This is the webpage of a group whose aim is to improve the kit and clothes of a UK seventeenth century Civil War reenactment group, using the most up to date references and research. Feel free to comment on any of the subjects raised here and return often as I want to keep the discussion lively and ongoing.

Please look at the extra tabs on the right hand side. The newbie section is the place for basic kit if you're just beginning to reenact the 1640s. Haberdashery has lots of detail about colours, buttons, tapes etc.

Monday, 20 February 2012

King Charles' Buffcoat?

The jerkin is on loan to the Royal Ceremonial Dress Collection at Kensington Palace, along with a sleeved buff coat.  The two items belong to Lord Acton, and grateful thanks go to his Lordship for permission to photograph the coat.  The pieces are, by long family tradition associated with King Charles I, although the coat is clearly of a larger size than the jerkin and different in style.  It is a substantial item of thick oiled buff leather, designed for protection on the battlefield and although well made, and lined throughout the body and sleeves with linen; it has fewer adornments and the feel of a basic trooper's coat.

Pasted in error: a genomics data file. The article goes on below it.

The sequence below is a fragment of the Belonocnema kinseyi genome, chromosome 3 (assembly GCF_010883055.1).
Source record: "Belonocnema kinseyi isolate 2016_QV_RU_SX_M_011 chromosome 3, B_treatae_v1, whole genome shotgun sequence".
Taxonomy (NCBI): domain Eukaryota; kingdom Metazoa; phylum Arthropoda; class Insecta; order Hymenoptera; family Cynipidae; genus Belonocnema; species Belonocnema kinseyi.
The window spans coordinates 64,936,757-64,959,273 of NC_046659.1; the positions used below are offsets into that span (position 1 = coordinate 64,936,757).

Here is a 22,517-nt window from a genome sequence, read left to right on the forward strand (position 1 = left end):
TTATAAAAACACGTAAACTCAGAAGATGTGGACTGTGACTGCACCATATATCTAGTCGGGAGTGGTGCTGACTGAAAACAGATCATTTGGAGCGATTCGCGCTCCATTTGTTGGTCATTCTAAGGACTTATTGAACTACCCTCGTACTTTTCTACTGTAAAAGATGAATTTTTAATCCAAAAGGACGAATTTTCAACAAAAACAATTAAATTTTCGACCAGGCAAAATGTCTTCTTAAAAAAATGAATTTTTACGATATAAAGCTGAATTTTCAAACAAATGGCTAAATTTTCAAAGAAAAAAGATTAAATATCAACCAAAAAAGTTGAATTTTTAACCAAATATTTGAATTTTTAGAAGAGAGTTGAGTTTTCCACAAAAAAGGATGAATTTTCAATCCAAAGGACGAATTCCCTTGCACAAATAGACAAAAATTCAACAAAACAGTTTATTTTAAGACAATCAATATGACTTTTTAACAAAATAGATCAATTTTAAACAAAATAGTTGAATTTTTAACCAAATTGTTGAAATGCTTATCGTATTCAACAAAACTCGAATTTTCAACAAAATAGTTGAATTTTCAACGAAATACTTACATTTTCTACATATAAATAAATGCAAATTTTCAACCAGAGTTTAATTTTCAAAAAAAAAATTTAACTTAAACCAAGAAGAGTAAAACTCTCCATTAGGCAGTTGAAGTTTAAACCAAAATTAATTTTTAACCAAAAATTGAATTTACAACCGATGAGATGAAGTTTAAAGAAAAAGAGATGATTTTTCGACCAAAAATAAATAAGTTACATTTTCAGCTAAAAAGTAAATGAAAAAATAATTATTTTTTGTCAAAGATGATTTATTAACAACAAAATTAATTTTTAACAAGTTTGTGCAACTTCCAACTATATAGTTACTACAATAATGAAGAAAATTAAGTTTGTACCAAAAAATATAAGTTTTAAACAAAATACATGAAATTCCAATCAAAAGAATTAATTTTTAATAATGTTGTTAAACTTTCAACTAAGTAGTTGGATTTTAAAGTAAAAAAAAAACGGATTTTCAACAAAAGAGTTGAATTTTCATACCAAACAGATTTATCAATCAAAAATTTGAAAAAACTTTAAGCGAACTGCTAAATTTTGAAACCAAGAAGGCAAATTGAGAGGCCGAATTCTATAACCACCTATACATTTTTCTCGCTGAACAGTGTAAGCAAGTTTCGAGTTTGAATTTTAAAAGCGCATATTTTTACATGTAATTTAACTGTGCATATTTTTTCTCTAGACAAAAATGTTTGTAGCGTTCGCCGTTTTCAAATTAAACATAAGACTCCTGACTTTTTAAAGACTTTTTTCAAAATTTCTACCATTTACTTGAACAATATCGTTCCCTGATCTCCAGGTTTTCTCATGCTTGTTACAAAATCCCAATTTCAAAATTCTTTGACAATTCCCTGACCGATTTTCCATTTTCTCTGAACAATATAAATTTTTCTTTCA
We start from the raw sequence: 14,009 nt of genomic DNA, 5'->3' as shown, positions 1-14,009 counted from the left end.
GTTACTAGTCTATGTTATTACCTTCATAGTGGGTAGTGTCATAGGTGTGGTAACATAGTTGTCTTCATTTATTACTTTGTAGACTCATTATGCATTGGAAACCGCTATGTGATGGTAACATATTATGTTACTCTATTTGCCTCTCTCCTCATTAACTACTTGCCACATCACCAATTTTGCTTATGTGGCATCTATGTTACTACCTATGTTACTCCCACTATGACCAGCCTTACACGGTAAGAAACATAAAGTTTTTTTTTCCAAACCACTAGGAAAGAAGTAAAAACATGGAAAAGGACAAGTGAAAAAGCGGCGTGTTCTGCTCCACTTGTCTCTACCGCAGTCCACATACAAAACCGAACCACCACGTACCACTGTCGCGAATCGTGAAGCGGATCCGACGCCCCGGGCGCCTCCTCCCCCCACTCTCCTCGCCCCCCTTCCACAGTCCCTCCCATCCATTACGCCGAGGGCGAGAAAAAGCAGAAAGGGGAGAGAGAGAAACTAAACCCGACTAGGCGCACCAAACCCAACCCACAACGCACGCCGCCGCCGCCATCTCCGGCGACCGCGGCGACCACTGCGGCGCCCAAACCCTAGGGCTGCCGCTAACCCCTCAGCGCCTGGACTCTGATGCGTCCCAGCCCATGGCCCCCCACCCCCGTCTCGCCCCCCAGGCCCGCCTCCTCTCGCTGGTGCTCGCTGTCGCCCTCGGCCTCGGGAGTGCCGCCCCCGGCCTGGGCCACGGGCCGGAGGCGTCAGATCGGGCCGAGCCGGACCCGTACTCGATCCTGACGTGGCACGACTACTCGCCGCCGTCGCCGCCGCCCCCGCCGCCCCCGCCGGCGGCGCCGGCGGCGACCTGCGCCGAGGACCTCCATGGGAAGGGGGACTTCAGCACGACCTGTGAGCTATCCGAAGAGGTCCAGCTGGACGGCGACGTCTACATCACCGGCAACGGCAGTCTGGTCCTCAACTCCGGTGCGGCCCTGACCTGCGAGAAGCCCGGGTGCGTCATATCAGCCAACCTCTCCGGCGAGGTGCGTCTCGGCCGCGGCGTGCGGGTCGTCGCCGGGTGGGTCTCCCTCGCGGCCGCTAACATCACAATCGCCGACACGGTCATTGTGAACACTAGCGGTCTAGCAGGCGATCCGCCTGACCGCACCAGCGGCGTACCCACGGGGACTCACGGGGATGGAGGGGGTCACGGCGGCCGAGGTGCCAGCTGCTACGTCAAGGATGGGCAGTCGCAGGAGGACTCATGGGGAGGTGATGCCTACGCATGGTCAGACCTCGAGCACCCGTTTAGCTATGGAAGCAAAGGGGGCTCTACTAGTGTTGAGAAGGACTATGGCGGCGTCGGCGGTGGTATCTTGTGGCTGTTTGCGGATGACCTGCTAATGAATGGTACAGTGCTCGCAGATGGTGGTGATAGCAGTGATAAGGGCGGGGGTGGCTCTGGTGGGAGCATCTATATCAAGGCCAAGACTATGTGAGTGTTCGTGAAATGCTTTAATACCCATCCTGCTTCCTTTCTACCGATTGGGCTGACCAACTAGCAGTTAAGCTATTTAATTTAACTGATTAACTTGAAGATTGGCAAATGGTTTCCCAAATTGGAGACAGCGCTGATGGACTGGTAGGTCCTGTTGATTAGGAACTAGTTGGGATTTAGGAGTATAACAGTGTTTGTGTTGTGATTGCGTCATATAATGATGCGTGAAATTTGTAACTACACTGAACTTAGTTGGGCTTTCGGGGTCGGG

The jerkin however was made to fit a much smaller man than the sleeved coat. The jerkin has a waist measurement of approximately 89cm, whilst the coat reaches to 100cm. The smaller size is consistent with the story that it was made for Charles I. It is a short, sleeveless oiled buff leather coat, lined in places with finer leather and decorated externally with false butt seam stitching in several places. The coat was presumably made for protection as the two front tabs are twice as thick as the rear ones, the thickness being added to by the lining. This would possibly suggest use on the battlefield as the fleshy part of the legs covered by the tabs are more vulnerable when on horse back than anything covered by the rear tabs, which would also need to be flexible for comfort. The overall impression is of a fine, well-made, serviceable garment, though arguably not of “Royal” quality. It is however obviously of a style that places its manufacture and use in the English Civil War.

The garment is made from 8 basic pieces, a back, two front sections, collar and four tabs. The waistline is pointed down towards the centre front more in the manner of a pre Civil War fashionable doublet than the horizontal line common in most military buffcoats. The tabs flare out and overlap front to back. At the centre back just below the waist, a large irregular shape has been cut out at some time, possibly by a souvenir hunter. The edges of the cuts are quite clean which suggests a recent action, though this would be tricky to prove.

 There is no evidence visible to suggest that sleeves were ever an integral part of the coat, or that it had fabric ones attached.  There are two holes punched in the right shoulder, but it is difficult to think that these had anything to do with a sleeve. There are no corresponding holes in the left shoulder, and no sleeve capping wings which were common on doublets of the period